In the middle of what looks like a very exciting NBA Finals, another storyline re-emerged over the weekend which didn’t make many waves outside of New York. Donnie Walsh, who took over as team president of the New York Knicks three years ago, has stepped down, citing age and health concerns.
The truth is this: Donnie Walsh, who took the Knicks from punchline to legitimate playoff contender in less than three years, lost his job months ago.
Three years ago, when Walsh took over as president, the Knicks were coming off their eighth straight losing season. Their closing record of 23-59 tied the worst record in team history. To make matters uglier, the team’s coach and general manager (Isaiah Thomas), owner (James Dolan), and parent company (Madison Square Garden Entertainment) were found liable in a sexual harassment lawsuit and ordered to pay 11.6 million dollars in punitive damages.
Put bluntly, the New York Knicks were the laughing stock of the league.
For most of the last decade, the Knicks were defined by losing seasons and comically inept trades and free agent signings arranged by owner James Dolan (who was ranked by both Sports Illustrated and ESPN among the worst owners in American sports) and president/GM/coach Thomas, which left the team with bloated contracts for ineffective players like Stephon Marbury, Jamal Crawford and Eddy Curry. The position of head coach became a carousel that included a one-year stint by Larry Brown (he was fired with four years remaining on his contract), and the debacle of Thomas’s tenure as head coach (he appointed himself to the position), which featured a brawl against Denver instigated by Thomas, historically poor season records, poor draft picks, and all of it while the team spent more money than any other in the league.
And, of course, the sexual harassment lawsuit.
Into this maelstrom of ineptitude came Donnie Walsh. Perhaps the only good thing to come out of the sexual harassment suit is that it forced James Dolan, under pressure from the league, to hire someone not named Isaiah Thomas to run the team. One of Walsh’s first acts as team president was to fire Isaiah Thomas. Thomas was not allowed to have any contact with any Knicks players during his tenure, as many felt that he would attempt to undermine Walsh’s authority, as well as that of new head coach Mike D’Antoni.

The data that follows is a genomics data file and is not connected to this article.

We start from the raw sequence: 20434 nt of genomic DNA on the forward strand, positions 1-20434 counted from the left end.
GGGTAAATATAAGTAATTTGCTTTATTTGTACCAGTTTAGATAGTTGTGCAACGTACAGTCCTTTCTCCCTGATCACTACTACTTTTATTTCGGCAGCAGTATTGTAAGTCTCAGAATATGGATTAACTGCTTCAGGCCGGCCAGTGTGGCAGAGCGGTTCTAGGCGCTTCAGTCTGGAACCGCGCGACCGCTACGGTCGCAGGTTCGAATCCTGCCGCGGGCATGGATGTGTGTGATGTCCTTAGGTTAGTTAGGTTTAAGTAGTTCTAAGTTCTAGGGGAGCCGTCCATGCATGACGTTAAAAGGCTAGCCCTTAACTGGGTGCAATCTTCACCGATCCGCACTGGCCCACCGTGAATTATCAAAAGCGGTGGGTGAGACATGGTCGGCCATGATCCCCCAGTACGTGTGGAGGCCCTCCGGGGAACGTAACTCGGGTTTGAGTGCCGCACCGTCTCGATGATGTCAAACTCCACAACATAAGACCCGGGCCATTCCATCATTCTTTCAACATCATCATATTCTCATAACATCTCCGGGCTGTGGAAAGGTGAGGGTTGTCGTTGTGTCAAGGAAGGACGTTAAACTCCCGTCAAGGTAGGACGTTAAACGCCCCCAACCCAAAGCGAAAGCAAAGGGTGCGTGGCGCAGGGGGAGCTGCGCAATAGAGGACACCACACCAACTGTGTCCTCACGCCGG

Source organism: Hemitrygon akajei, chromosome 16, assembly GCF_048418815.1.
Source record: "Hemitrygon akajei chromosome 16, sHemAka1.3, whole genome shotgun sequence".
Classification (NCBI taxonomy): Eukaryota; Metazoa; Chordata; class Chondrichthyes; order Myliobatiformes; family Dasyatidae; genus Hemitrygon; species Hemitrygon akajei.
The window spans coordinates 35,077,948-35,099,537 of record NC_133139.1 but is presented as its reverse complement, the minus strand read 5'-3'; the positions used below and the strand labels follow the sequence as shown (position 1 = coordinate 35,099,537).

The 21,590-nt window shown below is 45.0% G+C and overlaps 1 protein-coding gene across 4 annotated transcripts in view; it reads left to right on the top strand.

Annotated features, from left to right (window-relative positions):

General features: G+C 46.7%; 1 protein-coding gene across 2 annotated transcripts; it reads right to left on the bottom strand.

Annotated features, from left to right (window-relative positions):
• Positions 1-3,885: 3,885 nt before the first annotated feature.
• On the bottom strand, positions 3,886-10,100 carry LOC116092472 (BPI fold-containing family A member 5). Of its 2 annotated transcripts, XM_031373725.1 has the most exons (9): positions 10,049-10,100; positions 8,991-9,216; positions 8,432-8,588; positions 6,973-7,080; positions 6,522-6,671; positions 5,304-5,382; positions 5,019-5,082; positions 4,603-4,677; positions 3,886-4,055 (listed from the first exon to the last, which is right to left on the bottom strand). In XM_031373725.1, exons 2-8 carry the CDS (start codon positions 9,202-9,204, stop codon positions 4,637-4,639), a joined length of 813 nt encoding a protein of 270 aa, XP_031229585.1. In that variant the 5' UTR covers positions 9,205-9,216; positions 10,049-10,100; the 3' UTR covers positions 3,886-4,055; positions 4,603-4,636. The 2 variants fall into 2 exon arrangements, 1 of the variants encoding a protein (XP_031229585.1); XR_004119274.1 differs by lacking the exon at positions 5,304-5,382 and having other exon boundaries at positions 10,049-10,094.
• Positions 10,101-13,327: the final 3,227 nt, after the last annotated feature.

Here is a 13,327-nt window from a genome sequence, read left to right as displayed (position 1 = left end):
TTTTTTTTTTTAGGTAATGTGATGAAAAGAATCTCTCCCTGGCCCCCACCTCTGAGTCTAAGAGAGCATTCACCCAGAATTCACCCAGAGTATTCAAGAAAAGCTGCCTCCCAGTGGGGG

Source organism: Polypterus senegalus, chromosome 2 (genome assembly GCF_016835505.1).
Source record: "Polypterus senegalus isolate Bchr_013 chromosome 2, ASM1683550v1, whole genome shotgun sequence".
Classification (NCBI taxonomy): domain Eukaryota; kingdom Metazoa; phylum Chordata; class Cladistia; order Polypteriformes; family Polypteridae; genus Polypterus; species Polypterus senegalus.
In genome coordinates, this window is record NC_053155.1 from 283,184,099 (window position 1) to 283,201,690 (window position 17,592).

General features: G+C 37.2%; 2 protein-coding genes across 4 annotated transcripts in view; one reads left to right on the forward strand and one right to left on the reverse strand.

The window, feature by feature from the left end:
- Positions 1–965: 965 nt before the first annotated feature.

Walsh spent the next two years drafting promising talent and trading away the bulky contracts his predecessor incurred. By the time this season rolled around, he had given his coach a solid team to work with. For the bulk of this year, the Knicks looked like not just a playoff team, but a team capable of contending in the league for years to come. The $24 million Walsh had cleared off the payroll allowed the team to sign superstar Amar’e Stoudamire, who stepped into a role as team leader under his old coach, D’Antoni. Raymond Felton, picked up from the Charolotte Bobcats, emerged as a stellar point guard and reliable force at running the offense, averaging 17.1 points and nine assists per game. Shooting guard Landry Fields was named to the NBA’s All-Rookie team. Italian forward Danilo Gallinari (whose drafting was booed by New York fans two years earlier) and Wilson Chandler both averaged better than 15 points per game and gave the team a defensive presence in the paint not seen since the days of Patrick Ewing and Charles Oakley. The Knicks were young, talented, and on their way to the playoffs. And after nearly a decade of futility and the humiliating tenure of Isaiah Thomas, Donnie Walsh had returned the team to respectability.
Unfortunately for Walsh, he was never fully in control of the team’s basketball operations. James Dolan never wanted to fire Thomas, and only did so when the league leaned on him after the lawsuit. He continued, according to reporters such as Frank Isola of the New York Daily News, to rely on Thomas for advice. He even attempted to re-hire Thomas as GM while he was serving as head coach at Florida International University. Thomas even accepted a job as consultant, but was forced to give it up as it violated NBA rules.